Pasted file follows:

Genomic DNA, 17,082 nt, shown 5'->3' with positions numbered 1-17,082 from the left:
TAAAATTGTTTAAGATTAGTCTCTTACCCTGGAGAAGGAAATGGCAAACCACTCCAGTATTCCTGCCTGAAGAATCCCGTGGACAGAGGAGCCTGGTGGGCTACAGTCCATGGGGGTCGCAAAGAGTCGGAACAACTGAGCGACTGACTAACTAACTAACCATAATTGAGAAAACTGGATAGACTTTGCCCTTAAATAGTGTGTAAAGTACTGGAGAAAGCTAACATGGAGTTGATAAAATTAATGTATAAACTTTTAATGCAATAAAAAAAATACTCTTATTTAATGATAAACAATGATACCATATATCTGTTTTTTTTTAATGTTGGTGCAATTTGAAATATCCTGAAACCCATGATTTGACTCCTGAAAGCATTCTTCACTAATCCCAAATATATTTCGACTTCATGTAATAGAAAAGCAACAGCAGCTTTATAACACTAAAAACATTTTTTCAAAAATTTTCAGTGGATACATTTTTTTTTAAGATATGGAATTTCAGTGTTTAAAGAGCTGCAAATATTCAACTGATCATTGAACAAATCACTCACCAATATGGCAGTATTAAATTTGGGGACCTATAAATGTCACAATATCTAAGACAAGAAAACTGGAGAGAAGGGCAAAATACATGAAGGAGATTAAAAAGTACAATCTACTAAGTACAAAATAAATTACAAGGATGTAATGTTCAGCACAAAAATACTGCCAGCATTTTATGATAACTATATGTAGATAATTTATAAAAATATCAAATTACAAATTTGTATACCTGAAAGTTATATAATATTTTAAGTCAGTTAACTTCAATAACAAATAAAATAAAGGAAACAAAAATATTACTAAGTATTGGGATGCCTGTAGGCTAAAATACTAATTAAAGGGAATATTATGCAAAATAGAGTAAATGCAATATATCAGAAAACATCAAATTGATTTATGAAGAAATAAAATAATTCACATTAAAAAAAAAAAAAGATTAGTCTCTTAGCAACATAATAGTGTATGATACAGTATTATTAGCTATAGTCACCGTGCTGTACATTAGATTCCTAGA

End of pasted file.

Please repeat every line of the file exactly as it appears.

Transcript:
Genomic DNA, 17,082 nt, shown 5'->3' with positions numbered 1-17,082 from the left:
TAAAATTGTTTAAGATTAGTCTCTTACCCTGGAGAAGGAAATGGCAAACCACTCCAGTATTCCTGCCTGAAGAATCCCGTGGACAGAGGAGCCTGGTGGGCTACAGTCCATGGGGGTCGCAAAGAGTCGGAACAACTGAGCGACTGACTAACTAACTAACCATAATTGAGAAAACTGGATAGACTTTGCCCTTAAATAGTGTGTAAAGTACTGGAGAAAGCTAACATGGAGTTGATAAAATTAATGTATAAACTTTTAATGCAATAAAAAAAATACTCTTATTTAATGATAAACAATGATACCATATATCTGTTTTTTTTTAATGTTGGTGCAATTTGAAATATCCTGAAACCCATGATTTGACTCCTGAAAGCATTCTTCACTAATCCCAAATATATTTCGACTTCATGTAATAGAAAAGCAACAGCAGCTTTATAACACTAAAAACATTTTTTCAAAAATTTTCAGTGGATACATTTTTTTTTAAGATATGGAATTTCAGTGTTTAAAGAGCTGCAAATATTCAACTGATCATTGAACAAATCACTCACCAATATGGCAGTATTAAATTTGGGGACCTATAAATGTCACAATATCTAAGACAAGAAAACTGGAGAGAAGGGCAAAATACATGAAGGAGATTAAAAAGTACAATCTACTAAGTACAAAATAAATTACAAGGATGTAATGTTCAGCACAAAAATACTGCCAGCATTTTATGATAACTATATGTAGATAATTTATAAAAATATCAAATTACAAATTTGTATACCTGAAAGTTATATAATATTTTAAGTCAGTTAACTTCAATAACAAATAAAATAAAGGAAACAAAAATATTACTAAGTATTGGGATGCCTGTAGGCTAAAATACTAATTAAAGGGAATATTATGCAAAATAGAGTAAATGCAATATATCAGAAAACATCAAATTGATTTATGAAGAAATAAAATAATTCACATTAAAAAAAAAAAAAGATTAGTCTCTTAGCAACATAATAGTGTATGATACAGTATTATTAGCTATAGTCACCGTGCTGTACATTAGATTCCTAGA